The Lessons of Mumbai

The Lessons of Mumbai

Angel Rabasa
Robert D. Blackwill
Peter Chalk
Kim Cragin
C. Christine Fair
Brian A. Jackson
Brian Michael Jenkins
Seth G. Jones
Nathaniel Shestak
Ashley J. Tellis
Copyright Date: 2009
Edition: 1
Published by: RAND Corporation
Pages: 36
https://www.jstor.org/stable/10.7249/op249rc
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  • Book Info
    The Lessons of Mumbai
    Book Description:

    This study of the Mumbai, India, terrorist attack of November 2008 identifies the operational and tactical capabilities displayed by the terrorists and evaluates the response of the Indian security forces, with the goal of helping counterterrorism authorities in India and elsewhere to prepare for or counter future terrorist attacks on urban centers.

    eISBN: 978-0-8330-4681-9
    Subjects: Political Science

Table of Contents

  1. Front Matter
    (pp. i-ii)
  2. Preface
    (pp. iii-iv)
  3. Table of Contents
    (pp. v-vi)
  4. Acknowledgments
    (pp. vii-viii)
  5. Introduction
    (pp. 1-2)

    The November 26, 2008, terrorist attack in Mumbai, which killed at least 172 people, has been referred to as “India’s 9/11.” By most measures, it was not the first significant terrorist attack in India. After all, the July 2006 Mumbai commuter train bombings yielded 209 deaths. There was no use of unconventional weapons. And it was not the first time terrorists had landed by sea in Mumbai. Nevertheless, some aspects of this attack were significant, namely, its audacious and ambitious scope, the complexity of the operation, and the diversity of its targets. The prolonged nature of the episode, which went...

  6. The Attack
    (pp. 3-8)

    The Mumbai attack reflected precise planning, detailed reconnaissance, and thorough preparation, both physical and mental. It relied on surprise, creating confusion and overwhelming the ability of the authorities to respond. And it required determined execution by suicide attackers who nonetheless were able to operate effectively over an extended period of time.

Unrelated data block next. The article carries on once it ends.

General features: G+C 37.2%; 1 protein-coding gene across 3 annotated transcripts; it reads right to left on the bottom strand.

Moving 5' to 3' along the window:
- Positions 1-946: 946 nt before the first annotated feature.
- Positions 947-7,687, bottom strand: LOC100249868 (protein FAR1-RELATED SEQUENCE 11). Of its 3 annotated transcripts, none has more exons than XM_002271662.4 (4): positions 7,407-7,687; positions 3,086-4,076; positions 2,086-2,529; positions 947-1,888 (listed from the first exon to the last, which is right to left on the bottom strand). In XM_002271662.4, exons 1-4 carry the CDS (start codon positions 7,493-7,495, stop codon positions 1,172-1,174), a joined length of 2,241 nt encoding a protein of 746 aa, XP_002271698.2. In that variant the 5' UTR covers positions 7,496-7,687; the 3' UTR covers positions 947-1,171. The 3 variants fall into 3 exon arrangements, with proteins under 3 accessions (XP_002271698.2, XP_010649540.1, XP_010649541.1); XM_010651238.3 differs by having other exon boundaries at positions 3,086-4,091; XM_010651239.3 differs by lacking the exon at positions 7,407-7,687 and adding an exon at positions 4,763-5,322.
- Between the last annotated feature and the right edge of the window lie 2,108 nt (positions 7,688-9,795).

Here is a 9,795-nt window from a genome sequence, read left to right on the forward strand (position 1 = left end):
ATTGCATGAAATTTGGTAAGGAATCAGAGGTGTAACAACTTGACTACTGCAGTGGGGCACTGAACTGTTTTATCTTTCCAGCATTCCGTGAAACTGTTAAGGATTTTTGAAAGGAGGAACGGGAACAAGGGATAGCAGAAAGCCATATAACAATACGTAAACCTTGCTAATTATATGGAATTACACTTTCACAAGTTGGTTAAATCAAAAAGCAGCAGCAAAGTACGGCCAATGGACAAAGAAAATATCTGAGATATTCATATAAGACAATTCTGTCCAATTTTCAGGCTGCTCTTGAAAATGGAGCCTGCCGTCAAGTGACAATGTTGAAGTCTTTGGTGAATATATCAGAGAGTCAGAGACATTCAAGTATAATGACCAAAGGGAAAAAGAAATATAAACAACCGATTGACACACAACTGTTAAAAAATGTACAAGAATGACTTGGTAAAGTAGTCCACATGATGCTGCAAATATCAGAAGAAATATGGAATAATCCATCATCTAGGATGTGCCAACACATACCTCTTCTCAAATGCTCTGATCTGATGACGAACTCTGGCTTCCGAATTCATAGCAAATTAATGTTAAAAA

The complexity of the operation demanded careful preparation. Eyewitness accounts from the Taj Hotel indicate that the terrorists knew their way through hidden doors and back hallways of the hotel. According to another report, the terrorists had a detailed diagram of the hotel’s layout.

    Indian authorities indicate that in...

  7. The Indian Response
    (pp. 9-12)

    The Indian government’s response to the Mumbai attacks highlighted several key weaknesses in the country’s general counterterrorism and threat-mitigation structure.

    Intelligence Failures. Indian intelligence officials received prior warnings both from their own sources and from the United States that a major attack was probable, but lack of specificity and uncertainty about the threat windows seemed to have prevented specific responses. There appears to have been little coordination between the central security agencies—the Research and Analysis Wing (R&AW) and the Intelligence Bureau (IB)—and the local police in Bombay. Although the former are known to have intercepted “chatter” about a...

  8. Implications
    (pp. 13-20)

    The LeT attacks on Mumbai have serious implications for India, Pakistan, the United States and, in some measure, the international community. While many of the implications for these four actors remain the same irrespective of the degree of autonomy with which LeT executed these attacks, as detailed below, other implications change dramatically if we assume some degree of state sponsorship.

    The attack has a number of external and internal implications for India. Both are considered here. With respect to India’s relationship with Pakistan, Indians are convinced that LeT is sponsored by Pakistani government entities, as recent official statements attest. India...

  9. Key Judgments
    (pp. 21-22)

    India will continue to face a serious jihadi terrorist threat from Pakistan-based terrorist groups for the foreseeable future. However, India lacks military options that have strategic-level effects without a significant risk of a military response by Pakistan. Neither Indian nor U.S. policy is likely to be able to reduce that threat significantly in the short to medium term. Most likely, the threat will continue to grow. Other extremists in India inevitably will find inspiration and instruction from the Mumbai attack.

    Safe havens continue to be key enablers for terrorist groups. Safe havens allow terrorist leaders to recruit, select, and train...

  10. Chronology of the Attack
    (pp. 23-24)
  11. Bibliography
    (pp. 25-28)